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Watch Media Revenue in Context

Recently I asked to join a watch enthusiast slack channel. My request was denied. I won't name names, but they told me I am "old media" and old media was not welcome.
New York Times newsroom, 1942
This response came as something of a surprise to me.

First, I've only been writing about the watch industry for about a year, maybe a little bit longer than that. I have received some compensation for doing so as a freelancer, but these days, almost all of my creative activity is published for free. I don't have any advertisements on my blog.

For these reasons, I was surprised that I might have a reputation as old media. The episode also brought me to consider the nature of watch media. Is there really an "old" and "new" watch media? What does that mean?

Among the watch community, there is an ongoing discussion of whether watch media are presenting the information needed by collectors and enthusiasts. There is a low rumble of displeasure with the models used by watch media to generate revenue in order to obtain sustainability.

Let's begin by discussing the possibility that watch media has departed from normal practice. I think a meme coming from the movie Casablanca can help us contextualize that issue.
Casablanca scene
Humphrey Bogart's character in the movie Casablanca runs a casino. A police officer is on the take but he has to bust the casino. He steps up to Humphrey Bogart's character and says something like, "there's gambling happening here." Humphrey Bogart says, "I'm shocked, shocked, I tell you." Of course, he's not shocked at all, there's been gambling there for a long time and everyone, including the police officer, knows it. I think the same can be said of revenue generation by watch media.

Please indulge me with one more relevant meme from the film Groundhog Day. Bill Murray's character, a TV new reporter, has to live the same day over and over again and he has to shoot the same event multiple times: the Groundhog Day ceremony in Punxatawny, PA.
Bill Murray in the movie Groundhog Day
This meme is meant to illustrate the fact that media, in many forms and at many points in time, is always earning money.

If watch journalism is a profession, then obviously there must be an income generating process. Media has always been that way. Longstanding outlets like New York Time and Financial Times generate income. Television stations, radio stations and even podcasters (some) earn income as well. In some ways there is a slight overreaction by the watch community to the fact that media are earning money off of what they produce. That's always been the case for media. What is different is the way in which income is earned, perhaps.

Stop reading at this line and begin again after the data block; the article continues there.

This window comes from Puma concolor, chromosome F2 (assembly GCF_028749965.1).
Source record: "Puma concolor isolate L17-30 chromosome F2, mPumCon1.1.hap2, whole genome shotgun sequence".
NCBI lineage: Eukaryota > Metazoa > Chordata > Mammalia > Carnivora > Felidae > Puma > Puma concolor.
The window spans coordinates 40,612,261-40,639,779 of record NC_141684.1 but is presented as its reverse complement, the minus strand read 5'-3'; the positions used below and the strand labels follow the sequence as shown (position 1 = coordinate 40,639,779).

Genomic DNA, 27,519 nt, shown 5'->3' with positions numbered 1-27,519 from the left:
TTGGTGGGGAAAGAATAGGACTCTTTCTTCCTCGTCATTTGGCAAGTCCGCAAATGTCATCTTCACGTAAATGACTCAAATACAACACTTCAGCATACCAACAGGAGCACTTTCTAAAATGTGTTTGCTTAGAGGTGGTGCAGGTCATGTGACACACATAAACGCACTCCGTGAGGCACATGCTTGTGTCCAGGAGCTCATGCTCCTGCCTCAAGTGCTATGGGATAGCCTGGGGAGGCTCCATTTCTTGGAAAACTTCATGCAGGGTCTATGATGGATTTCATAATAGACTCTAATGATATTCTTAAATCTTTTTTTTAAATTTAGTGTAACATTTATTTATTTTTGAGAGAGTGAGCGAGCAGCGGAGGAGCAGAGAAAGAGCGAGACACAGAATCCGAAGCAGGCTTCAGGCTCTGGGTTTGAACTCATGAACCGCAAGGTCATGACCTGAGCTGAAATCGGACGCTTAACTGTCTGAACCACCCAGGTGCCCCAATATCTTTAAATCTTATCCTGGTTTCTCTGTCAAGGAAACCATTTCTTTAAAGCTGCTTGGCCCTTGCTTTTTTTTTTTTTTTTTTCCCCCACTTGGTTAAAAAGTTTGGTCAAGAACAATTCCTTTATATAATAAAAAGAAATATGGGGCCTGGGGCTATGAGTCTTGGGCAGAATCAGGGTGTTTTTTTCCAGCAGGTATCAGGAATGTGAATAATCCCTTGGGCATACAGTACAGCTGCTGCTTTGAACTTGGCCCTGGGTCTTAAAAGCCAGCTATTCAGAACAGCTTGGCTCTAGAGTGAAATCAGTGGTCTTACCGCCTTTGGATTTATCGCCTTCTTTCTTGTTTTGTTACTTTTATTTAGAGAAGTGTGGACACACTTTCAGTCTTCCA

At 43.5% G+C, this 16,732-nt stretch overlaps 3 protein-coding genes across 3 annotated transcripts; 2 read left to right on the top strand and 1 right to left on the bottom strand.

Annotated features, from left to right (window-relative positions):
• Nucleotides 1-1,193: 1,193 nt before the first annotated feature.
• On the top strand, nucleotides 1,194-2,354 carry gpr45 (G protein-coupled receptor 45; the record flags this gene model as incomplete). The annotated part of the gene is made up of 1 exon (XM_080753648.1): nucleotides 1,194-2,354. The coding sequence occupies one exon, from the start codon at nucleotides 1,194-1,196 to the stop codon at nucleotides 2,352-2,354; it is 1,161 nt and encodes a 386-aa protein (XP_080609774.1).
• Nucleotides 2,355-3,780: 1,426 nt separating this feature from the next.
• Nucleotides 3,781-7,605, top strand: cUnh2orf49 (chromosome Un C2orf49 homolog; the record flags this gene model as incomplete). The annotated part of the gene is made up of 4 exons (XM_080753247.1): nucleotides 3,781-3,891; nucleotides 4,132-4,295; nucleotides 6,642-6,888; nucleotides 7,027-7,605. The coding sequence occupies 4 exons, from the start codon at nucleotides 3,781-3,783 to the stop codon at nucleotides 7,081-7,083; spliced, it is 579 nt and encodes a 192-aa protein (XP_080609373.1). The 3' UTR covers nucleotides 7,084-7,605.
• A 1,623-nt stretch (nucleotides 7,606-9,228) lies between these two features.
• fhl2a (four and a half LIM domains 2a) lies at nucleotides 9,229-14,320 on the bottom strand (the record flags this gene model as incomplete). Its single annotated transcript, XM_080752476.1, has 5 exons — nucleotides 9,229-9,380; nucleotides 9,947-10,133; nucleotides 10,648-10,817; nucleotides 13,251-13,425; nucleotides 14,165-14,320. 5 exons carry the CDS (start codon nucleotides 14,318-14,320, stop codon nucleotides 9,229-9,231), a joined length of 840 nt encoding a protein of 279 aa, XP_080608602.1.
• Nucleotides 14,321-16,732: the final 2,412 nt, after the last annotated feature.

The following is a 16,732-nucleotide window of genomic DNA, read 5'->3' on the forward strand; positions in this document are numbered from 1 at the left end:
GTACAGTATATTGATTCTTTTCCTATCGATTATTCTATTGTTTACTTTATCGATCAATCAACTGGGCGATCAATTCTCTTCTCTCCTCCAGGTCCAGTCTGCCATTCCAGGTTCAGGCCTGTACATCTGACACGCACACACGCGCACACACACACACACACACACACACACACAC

I'd like to explore two questions. The first question: is there actual evidence of harm from the fact that perhaps there is sponsored content in watch media or watch media are publishing advertisements alongside the content they produce? What's the evidence of harm in these relationships? One critique is that watch media choose to just report the facts about what the industry is doing without necessarily providing opinion about those facts or criticizing those facts. In reality, that's a very traditional form of reportage. In the middle of the 19th century, the founder of the New York Tribune, Horace Greely, decided that "fact" journalism would occupy one portion of his paper and opinion would be clearly labelled in another.
Horace Greely, 1855
In news media more generally, non-editorial reporting was very common, at least in the United States in the 1950s, where the guiding principle of journalism was that journalists just report the facts. Currently, I am unaware of examples of harm caused by sponsored content or the editorial balance of watch journalism.

The other question I'd like to explore is whether disclosure is enough. If media are upfront about compensation and sources of income, is that adequate to resolve any concerns? The Federal Trade Commission in the United States actually seems to think so.
Image from FTC guidelines for influencers
For paid or sponsored content on social media and / or YouTube the FTC specifies that you have to notify the public that this is the case. This allows the public to respond and perhaps discount an outlet's statements or go somewhere else for information. I think it is worth exploring this question in watch media and assessing if there are best practices for disclosure.

Finally, I'd like to discuss a practice that comes out of the videogame industry in which there is a role called "community manager." These are individuals hired by video game publishers who interact with the players. They'll take feedback, questions, and concerns from players and present it to the publisher. In corporate settings these are sometimes called an omnbudsperson. I've wondered if watch media could benefit from increasing venues for community interaction through the creation of a "point of contact."

In conclusion, income generating efforts by watch media have ample precedent in antecedent media. The question is whether the more innovative income generating activities, such as dealing in watches and engaging in collaboration, have created harm of some type to the community. It is a question worth ongoing consideration and investigation.

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